Subdivision 815-B above requires the application of arm’s length “commercial and financial conditions” between the parties for taxation purposes. Arm’s length conditions must be determined with regard to the legal form and economic substance of the arrangements, as well as by reference to whether independent parties in comparable circumstances would have entered into those arrangements. This legislation potentially grants broad reconstruction powers to the ATO, but also requires taxpayers to assess their taxation outcomes on the basis of arm’s length conditions when preparing their tax returns. Key concerns in this regard include: (i) the practical application of the provisions, and associated compliance burden; (ii) uncertainty, given the inherent subjectivity of the economic substance and arm’s length doctrines; (iii) timing issues, particularly in relation to long term transactions and/or transactions which straddle taxation years; and, (iv) the ATO’s use of hindsight in reviews and audits. Furthermore, in relation to self-assessment, Australian taxpayers may increase their taxable income through a transfer pricing adjustment, but cannot decrease their taxable income through transfer pricing adjustments made in their tax returns.

Subdivision 815-C requires the attribution of income and expenses of an entity between its parts (i.e., the head office and its permanent establishment(s)) to reflect an allocation that would be expected if the parts of the entity were separate entities dealing wholly independently with each other. The decision of whether or not Australia should adopt the OECD-endorsed “separate entity approach” continues to be the subject of separate domestic law review.

The failure to prepare the required transfer pricing documentation by the time the relevant tax return is lodged will mean that the taxpayer will not have a reasonably arguable position for penalty purposes. In practice, this means that failure to support a transfer pricing position with contemporaneous transfer pricing documentation will result in a minimum penalty of 25 percent on any subsequent adjustment to taxable income imposed by the ATO. Such preparedness is especially important for the documentation of high risk taxpayers / transactions, including (i) business restructuring transactions; (ii) substantial financing arrangements – particularly hybrid arrangements and highly leveraged subsidiaries;5 (iii) loss-making taxpayers and/or low profitability; and (iv) transactions involving tax haven and/or low tax jurisdictions. Transfer pricing documentation, internal reviews of financial outcomes, and related transfer pricing adjustments have become more time sensitive, and should preferably occur before each year-end.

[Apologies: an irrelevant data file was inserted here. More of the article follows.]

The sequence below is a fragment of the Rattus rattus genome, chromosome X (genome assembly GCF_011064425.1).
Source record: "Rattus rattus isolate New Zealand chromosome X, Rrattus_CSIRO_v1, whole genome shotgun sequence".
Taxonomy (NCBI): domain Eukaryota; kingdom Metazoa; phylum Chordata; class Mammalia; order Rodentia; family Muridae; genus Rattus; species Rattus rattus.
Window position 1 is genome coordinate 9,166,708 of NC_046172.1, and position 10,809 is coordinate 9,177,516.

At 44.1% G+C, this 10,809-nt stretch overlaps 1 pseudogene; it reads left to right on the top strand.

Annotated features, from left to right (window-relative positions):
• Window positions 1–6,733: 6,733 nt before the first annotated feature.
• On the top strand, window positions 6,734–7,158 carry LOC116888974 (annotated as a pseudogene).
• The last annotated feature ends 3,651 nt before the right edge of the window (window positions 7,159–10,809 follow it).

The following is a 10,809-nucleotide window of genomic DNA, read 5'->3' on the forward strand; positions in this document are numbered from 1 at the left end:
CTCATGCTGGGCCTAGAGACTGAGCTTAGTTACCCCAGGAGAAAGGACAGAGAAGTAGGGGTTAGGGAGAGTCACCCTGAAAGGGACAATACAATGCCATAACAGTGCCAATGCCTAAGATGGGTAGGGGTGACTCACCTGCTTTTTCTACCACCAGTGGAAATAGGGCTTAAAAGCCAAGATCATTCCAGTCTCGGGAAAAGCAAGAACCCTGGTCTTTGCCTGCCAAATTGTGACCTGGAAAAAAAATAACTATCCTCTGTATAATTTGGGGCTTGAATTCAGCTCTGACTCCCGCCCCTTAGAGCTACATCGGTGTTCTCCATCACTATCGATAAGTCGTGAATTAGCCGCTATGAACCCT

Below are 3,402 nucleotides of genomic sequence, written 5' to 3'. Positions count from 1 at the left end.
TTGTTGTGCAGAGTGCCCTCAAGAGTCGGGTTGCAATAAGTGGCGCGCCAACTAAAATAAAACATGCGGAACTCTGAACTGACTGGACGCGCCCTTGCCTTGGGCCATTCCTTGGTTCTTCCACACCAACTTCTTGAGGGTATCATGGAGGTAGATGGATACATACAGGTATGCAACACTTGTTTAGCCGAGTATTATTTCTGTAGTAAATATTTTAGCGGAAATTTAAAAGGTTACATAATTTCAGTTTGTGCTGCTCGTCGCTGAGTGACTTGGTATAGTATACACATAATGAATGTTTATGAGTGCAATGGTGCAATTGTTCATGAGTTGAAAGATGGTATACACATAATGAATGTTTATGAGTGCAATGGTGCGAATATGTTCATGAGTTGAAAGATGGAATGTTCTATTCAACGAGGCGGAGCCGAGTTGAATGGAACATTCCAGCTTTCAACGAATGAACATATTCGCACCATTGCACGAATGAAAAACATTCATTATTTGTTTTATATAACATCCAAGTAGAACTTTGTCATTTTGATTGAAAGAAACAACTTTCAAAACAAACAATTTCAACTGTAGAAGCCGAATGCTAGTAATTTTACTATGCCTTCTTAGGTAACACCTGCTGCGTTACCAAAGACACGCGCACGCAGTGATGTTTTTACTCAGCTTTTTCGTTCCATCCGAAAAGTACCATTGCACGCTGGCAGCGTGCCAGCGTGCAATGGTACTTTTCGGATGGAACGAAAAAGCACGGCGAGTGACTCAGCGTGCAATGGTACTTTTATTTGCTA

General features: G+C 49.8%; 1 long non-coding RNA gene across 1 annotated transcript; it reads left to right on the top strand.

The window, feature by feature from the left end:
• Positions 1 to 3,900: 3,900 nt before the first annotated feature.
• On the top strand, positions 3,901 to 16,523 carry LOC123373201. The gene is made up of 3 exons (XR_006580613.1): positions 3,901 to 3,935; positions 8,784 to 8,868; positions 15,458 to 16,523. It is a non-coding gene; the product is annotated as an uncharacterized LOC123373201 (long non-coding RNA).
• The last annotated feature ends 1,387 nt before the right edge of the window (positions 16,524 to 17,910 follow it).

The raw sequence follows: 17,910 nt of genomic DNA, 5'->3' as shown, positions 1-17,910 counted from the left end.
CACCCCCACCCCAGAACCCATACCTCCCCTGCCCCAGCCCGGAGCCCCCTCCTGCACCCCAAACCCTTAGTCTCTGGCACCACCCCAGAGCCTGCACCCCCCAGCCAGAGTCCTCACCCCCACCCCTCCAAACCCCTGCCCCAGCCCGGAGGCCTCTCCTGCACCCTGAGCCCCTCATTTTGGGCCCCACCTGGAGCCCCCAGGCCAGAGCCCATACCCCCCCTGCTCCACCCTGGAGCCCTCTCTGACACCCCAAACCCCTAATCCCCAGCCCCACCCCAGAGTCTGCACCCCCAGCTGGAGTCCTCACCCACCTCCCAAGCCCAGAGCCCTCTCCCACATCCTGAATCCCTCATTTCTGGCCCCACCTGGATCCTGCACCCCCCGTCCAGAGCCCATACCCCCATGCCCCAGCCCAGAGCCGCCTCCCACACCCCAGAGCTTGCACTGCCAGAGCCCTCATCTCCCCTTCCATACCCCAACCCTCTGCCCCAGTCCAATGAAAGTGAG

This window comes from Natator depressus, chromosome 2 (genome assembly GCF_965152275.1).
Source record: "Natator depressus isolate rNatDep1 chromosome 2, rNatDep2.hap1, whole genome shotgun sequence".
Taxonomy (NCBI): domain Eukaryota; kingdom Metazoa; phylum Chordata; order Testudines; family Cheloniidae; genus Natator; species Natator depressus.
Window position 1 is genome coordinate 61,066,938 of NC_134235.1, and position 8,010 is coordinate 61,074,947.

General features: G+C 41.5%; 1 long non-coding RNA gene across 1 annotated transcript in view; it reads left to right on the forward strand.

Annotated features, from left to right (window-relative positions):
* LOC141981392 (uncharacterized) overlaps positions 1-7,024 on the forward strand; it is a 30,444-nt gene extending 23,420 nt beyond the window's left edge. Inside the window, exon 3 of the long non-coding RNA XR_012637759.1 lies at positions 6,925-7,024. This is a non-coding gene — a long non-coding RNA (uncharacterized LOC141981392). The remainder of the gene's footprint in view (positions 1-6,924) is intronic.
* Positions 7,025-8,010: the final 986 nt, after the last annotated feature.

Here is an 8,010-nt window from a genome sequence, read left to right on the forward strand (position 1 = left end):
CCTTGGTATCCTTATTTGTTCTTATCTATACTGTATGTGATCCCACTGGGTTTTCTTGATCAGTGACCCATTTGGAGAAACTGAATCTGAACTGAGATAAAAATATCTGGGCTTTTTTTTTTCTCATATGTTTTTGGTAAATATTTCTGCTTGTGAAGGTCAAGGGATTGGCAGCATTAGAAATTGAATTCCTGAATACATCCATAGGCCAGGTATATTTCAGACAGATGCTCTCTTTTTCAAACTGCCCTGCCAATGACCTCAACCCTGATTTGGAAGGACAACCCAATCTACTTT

1.For more information, please refer to the full Base Erosion and Profit Shifting Action Plan available on the OECD website ( 
2.For more information on the OECD’s proposal for the simplification of Transfer Pricing documentation, please refer to the OECD White Paper on Documentation, available on the OECD’s website (
3.For more information, please refer to the full OECD Revised Discussion Draft on Transfer Pricing Aspects of Intangibles available on the OECD website (  
4.On 14 May 2013, the Australian Government announced a tightening of Australia’s thin capitalization rules. The safe harbor debt limits will be reduced as follows:
-For general entities: from 75% to 60% of adjusted Australian assets (from 3:1 to 1.5:1 debt to equity); and
-For non-bank financial entities: from 95.24% to 93.75% of adjusted Australian assets (from 20:1 to 15:1 debt to equity).The changes are proposed to apply to income years beginning on or after 1 July 2014.
5.The new legislation effectively codifies the ATO’s positions contained in Taxation Ruling 2010/7.